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The Last Life ***SIGN ED***

Claire Messud

1,364 ratings by Goodreads
ISBN 10: 0330375636 / ISBN 13: 9780330375634
Published by Picador, London, 1999
Condition: Fine Hardcover
From William Ross, Jr. (Annapolis, MD, U.S.A.)

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Quantity Available: 1

About this Item

First British Edition, First Printing with full number line. Signed, without inscription, by author on the FULL title page. All our books are bubble wrapped and shipped in a sturdy box with Delivery Confirmation. NO remainder mark, NO previous owner markings or inscriptions, NOT price clipped, NOT a Book Club Edition, NOT an Ex-Lib. Dust jacket covered in protective clear wrapper. Bookseller Inventory # 011605

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Bibliographic Details

Title: The Last Life ***SIGN ED***

Publisher: Picador, London

Publication Date: 1999

Binding: Hard Cover

Book Condition:Fine

Dust Jacket Condition: Fine

Signed: Signed by Author on Full Title Page

Edition: 1st British Edition, 1st Printing.

About this title

Synopsis:

"The Last Life" tells the story of the teenage Sagesse LaBasse and her family, French Algerian emigrants haunted by their history, brought to the brink of destruction by a single reckless act. Observed with a fifteen-year-old's ruthless regard for truth, it is a novel about secrets and ghosts, love and honour, the stories we tell ourselves and the lies to which we cling. It is a work of stunning emotional power, written in prose of matchless iridescence and grace. "'Powerful, Gripping, dark at its heart, this is an almost faultless novel" - "Evening Standard". "A joy to read. Messud's prose is lush, incantatory ...her observations are funnily astute, brimming with wit and imagination ...as elegant and precise as geometry" - "Independent". "Mesmerizing ...Ms Messud has written a large and resonant novel that is as artful as it is affecting" - "New York Times".

Review:

Claire Messud's piercing second novel asks questions most are too fearful to face. Moving between the South of France, the East Coast of the U.S., and Algeria, The Last Life explores the weight of isolation and exile in one French family. Of course, the adjective French is already inadequate, as at least some of the LaBasses still long for the paradise lost of Algeria. And Alex LaBasse's wife, Carol, try as she might with her Continental impersonations, will always be an American sporting a metaphorical twin set. The narrator, Sagesse, too, soon finds herself equally stranded. Only her autocratic grandfather, Jacques, is ostensibly comfortable with the identity he has wrought: successful owner of the Bellevue Hotel and head of his dynasty. It is thanks to this man that 14-year-old Sagesse comes to crave invisibility. Having lost of all of her friends, she sees herself as "a member of the Witness Protection Program, surrounded by an odd human assortment chosen only for the efficiency of disguise; but somehow, nevertheless, inescapable."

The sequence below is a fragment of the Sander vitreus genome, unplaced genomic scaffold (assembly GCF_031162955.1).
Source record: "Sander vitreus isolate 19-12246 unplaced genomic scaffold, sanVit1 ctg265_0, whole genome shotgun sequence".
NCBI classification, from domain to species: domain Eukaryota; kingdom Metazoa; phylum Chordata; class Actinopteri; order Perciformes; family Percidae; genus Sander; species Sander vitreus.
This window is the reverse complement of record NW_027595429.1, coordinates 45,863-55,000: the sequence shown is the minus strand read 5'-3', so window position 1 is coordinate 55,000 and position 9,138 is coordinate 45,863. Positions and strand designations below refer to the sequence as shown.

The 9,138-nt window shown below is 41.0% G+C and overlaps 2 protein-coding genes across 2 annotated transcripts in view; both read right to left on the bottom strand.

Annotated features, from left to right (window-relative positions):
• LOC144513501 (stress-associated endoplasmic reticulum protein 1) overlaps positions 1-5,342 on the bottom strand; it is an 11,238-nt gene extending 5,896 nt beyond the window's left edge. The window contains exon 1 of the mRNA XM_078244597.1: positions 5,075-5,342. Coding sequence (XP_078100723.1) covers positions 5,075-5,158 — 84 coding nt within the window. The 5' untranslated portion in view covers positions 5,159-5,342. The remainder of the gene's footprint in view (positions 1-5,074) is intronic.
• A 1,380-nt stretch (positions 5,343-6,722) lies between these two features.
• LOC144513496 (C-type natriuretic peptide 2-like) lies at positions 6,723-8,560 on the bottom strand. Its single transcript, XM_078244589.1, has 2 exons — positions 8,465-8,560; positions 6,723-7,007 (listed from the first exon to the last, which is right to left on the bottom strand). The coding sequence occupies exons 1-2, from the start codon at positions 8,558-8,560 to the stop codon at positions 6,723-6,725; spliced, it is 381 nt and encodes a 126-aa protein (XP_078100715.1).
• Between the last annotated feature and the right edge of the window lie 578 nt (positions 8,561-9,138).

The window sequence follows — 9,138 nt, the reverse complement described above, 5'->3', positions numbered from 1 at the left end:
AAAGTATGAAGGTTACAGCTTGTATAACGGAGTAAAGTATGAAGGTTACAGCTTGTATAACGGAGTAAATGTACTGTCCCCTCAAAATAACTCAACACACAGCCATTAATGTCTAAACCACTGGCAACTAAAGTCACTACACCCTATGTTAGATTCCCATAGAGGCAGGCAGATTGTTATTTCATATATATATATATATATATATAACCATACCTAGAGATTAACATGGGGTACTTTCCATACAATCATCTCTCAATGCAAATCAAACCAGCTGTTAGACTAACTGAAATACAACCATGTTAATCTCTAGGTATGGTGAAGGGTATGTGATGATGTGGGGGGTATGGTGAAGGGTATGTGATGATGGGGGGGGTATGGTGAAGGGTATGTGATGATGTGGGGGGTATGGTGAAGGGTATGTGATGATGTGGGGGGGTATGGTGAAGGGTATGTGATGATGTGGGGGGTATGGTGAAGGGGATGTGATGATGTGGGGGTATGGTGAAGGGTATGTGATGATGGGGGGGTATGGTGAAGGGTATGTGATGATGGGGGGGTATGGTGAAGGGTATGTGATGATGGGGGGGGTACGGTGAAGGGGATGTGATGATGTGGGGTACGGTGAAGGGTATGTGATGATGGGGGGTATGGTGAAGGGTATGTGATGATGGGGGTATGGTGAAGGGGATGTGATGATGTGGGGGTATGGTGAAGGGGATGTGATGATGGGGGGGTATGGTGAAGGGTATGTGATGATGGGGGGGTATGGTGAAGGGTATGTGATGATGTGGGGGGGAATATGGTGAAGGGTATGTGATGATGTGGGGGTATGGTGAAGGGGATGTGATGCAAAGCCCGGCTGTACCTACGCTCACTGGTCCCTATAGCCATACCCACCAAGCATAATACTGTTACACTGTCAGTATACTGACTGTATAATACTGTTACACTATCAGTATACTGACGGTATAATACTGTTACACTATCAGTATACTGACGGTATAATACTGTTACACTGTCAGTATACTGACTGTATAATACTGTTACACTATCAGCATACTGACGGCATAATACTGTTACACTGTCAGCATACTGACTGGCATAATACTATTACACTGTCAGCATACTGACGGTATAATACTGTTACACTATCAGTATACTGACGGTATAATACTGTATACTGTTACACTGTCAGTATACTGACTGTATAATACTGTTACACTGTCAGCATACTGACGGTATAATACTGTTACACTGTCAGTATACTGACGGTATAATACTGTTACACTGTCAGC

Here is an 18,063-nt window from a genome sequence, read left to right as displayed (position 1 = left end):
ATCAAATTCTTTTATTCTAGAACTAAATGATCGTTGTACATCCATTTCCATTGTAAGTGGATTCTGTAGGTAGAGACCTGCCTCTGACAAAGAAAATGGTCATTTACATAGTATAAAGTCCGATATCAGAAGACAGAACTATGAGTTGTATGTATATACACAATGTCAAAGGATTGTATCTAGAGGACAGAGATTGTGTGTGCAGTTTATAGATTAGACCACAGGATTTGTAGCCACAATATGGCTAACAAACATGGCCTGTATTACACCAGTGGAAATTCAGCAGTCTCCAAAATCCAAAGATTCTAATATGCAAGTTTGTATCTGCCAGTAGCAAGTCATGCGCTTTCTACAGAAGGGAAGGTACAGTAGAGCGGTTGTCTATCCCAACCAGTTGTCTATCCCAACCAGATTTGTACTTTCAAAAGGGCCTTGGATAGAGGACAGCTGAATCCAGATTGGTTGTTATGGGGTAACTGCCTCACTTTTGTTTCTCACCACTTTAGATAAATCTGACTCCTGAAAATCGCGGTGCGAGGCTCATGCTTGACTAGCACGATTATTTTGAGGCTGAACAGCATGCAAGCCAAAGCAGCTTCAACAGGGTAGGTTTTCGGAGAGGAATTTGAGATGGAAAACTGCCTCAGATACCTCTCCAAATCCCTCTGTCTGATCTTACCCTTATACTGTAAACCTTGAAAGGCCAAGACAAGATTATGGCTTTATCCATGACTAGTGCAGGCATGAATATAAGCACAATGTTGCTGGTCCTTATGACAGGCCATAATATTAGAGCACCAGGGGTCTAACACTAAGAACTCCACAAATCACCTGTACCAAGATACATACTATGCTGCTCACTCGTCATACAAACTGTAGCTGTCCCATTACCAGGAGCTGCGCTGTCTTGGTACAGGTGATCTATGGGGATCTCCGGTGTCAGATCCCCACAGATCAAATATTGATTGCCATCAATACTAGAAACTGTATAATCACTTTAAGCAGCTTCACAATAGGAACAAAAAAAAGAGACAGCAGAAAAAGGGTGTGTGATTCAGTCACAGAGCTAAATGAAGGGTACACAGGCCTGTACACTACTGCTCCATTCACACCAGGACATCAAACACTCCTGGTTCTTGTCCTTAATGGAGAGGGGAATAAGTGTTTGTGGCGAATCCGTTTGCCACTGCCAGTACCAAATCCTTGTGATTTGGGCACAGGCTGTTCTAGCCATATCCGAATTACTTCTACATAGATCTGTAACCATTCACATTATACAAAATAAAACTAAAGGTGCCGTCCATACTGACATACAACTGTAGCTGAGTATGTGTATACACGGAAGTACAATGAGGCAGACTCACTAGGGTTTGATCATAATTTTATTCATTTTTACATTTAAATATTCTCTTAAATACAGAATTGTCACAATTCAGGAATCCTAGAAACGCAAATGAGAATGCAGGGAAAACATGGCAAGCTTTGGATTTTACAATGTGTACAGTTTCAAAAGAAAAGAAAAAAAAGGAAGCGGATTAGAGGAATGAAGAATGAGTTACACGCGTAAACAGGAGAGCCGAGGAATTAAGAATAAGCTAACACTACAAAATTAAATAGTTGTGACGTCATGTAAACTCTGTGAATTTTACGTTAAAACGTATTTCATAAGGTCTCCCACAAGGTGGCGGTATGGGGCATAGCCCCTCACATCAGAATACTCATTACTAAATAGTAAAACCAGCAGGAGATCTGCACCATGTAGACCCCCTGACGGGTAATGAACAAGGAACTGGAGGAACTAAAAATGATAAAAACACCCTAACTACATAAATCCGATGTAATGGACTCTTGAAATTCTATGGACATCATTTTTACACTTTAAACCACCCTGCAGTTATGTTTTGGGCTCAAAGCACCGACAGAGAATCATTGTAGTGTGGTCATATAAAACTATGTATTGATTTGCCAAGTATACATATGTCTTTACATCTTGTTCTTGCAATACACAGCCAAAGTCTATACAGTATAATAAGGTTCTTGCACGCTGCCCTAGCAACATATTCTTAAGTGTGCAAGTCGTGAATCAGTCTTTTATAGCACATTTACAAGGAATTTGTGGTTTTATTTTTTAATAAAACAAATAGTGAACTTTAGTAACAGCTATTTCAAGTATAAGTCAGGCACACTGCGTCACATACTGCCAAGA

The cause of this loss? Jacques, fed up with Sagesse and her pals' late-night noise at the hotel pool--or perhaps with their failure to take him seriously--shoots at one girl. This incident ruptures life for each LaBasse, the Bellevue no longer "their bulwark against absurdity." Looking back on the crucial two years following the patriarch's "target practice," Sagesse possesses both a teenager's slant self-interest and an older, acute eye for the mechanisms of shame. The Last Life is that rare thing, a fast-moving philosophical novel masquerading as a bildungsroman. In her efforts at identity and affection, its heroine is increasingly alive to the subterfuges of narrative, forcing herself to sort through versions of reality. Her grandmother, for instance, relates one myth about her husband, only to have Carol undercut it entirely. And Sagesse herself can't figure out whether Jacques is "sentimental or heartless." What if both, she realizes, are possible?

As Messud's narrator navigates her way through the past--and the Algerian sections are among the book's most extraordinary--there is everything to savor in her wavelike sentences, many of which possess a dangerously witty undertow. And the scenes of familial tedium are the opposite of tedious. The dialogue snaps with subverted emotion, anxiety, and irony. At one of the LaBasses' bleaker fests, much is made of the mouna, a special (if dry) Algerian cake. Nonetheless, the grandmother does her best to fob it off at evening's end. "I've never cared for it myself, although it's a lovely memory." Retrospect, as Sagesse realizes, is "a light in which we may not see more clearly, but at least have the illusion of doing so."

E.M. Forster called another Mediterranean novel, The Leopard, "one of the great lonely books," and it is into this category that The Last Life instantly falls. --Kerry Fried

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